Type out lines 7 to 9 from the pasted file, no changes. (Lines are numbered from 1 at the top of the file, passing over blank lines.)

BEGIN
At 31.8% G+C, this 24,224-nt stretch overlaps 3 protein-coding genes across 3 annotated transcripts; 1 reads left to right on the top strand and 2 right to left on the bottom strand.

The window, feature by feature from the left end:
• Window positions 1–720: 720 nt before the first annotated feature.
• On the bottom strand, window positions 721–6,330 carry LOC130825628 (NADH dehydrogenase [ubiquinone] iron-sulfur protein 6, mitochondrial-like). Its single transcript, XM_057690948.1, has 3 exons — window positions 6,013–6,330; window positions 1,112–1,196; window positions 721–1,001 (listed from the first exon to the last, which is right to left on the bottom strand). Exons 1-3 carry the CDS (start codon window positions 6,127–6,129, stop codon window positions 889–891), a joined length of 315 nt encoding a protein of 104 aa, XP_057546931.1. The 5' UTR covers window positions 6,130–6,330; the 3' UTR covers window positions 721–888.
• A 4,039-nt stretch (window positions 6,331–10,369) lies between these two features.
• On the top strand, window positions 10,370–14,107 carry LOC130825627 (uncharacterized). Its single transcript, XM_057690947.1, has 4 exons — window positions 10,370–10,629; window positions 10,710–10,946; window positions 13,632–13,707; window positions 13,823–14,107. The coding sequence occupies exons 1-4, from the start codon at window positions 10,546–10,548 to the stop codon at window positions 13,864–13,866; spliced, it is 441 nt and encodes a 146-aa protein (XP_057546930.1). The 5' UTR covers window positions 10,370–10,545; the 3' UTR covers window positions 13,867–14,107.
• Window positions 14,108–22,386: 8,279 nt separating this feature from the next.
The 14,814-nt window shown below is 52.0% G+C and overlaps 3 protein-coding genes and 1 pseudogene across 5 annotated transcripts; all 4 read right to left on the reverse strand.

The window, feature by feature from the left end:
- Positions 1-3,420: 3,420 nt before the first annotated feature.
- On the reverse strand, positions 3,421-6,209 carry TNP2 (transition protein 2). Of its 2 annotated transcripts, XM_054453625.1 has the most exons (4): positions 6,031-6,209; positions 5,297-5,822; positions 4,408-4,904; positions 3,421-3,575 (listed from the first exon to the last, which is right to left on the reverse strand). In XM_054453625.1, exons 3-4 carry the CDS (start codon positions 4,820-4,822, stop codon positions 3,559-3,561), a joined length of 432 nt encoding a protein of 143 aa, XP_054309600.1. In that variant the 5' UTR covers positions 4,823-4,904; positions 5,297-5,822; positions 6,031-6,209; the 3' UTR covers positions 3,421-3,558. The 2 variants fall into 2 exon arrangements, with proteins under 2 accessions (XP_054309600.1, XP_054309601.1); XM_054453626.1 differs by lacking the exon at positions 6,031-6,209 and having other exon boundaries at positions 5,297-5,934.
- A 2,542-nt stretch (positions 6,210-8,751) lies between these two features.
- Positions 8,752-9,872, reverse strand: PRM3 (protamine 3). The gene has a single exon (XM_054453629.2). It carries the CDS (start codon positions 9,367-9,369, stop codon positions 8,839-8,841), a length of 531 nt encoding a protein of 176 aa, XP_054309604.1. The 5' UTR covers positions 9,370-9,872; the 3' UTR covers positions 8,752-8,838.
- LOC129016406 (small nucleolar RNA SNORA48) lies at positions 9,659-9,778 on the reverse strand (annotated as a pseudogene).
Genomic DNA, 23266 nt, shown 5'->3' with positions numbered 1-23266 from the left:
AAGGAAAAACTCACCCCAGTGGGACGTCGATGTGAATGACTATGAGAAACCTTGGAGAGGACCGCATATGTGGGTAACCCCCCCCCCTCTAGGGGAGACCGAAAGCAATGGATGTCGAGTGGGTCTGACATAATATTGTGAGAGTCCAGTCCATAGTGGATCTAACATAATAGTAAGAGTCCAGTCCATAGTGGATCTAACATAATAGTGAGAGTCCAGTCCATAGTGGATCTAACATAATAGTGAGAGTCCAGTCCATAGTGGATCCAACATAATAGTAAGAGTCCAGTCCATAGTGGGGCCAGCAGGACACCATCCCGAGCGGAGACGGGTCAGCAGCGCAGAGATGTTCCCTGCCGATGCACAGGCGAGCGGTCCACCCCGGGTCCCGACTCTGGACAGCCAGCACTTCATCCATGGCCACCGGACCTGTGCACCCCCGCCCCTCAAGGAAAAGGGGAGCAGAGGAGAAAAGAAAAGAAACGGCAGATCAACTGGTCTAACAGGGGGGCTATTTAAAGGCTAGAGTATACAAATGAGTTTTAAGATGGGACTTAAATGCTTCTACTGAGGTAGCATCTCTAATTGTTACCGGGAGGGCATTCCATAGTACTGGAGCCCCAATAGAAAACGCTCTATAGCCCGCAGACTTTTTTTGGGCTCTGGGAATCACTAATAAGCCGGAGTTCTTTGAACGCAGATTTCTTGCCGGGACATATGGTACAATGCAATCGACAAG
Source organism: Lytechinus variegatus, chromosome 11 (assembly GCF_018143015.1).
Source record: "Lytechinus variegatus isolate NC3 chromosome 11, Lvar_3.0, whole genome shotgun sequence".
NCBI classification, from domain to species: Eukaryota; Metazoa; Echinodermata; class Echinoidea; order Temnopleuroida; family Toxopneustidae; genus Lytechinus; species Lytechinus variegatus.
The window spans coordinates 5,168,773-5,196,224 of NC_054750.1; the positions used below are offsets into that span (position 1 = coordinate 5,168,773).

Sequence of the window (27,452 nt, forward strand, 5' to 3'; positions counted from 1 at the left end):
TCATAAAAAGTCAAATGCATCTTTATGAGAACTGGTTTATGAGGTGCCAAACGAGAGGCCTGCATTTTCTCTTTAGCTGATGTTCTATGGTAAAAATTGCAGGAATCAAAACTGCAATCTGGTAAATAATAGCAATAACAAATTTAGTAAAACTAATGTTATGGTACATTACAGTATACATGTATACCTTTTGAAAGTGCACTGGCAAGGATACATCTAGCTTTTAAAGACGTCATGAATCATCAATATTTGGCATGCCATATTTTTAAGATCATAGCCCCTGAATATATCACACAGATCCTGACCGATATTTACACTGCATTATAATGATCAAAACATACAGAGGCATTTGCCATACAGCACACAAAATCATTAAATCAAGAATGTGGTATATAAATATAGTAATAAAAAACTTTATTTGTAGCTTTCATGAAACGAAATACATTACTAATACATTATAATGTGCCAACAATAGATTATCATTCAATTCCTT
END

• Window positions 14,108–22,386: 8,279 nt separating this feature from the next.
The 14,814-nt window shown below is 52.0% G+C and overlaps 3 protein-coding genes and 1 pseudogene across 5 annotated transcripts; all 4 read right to left on the reverse strand.

The window, feature by feature from the left end: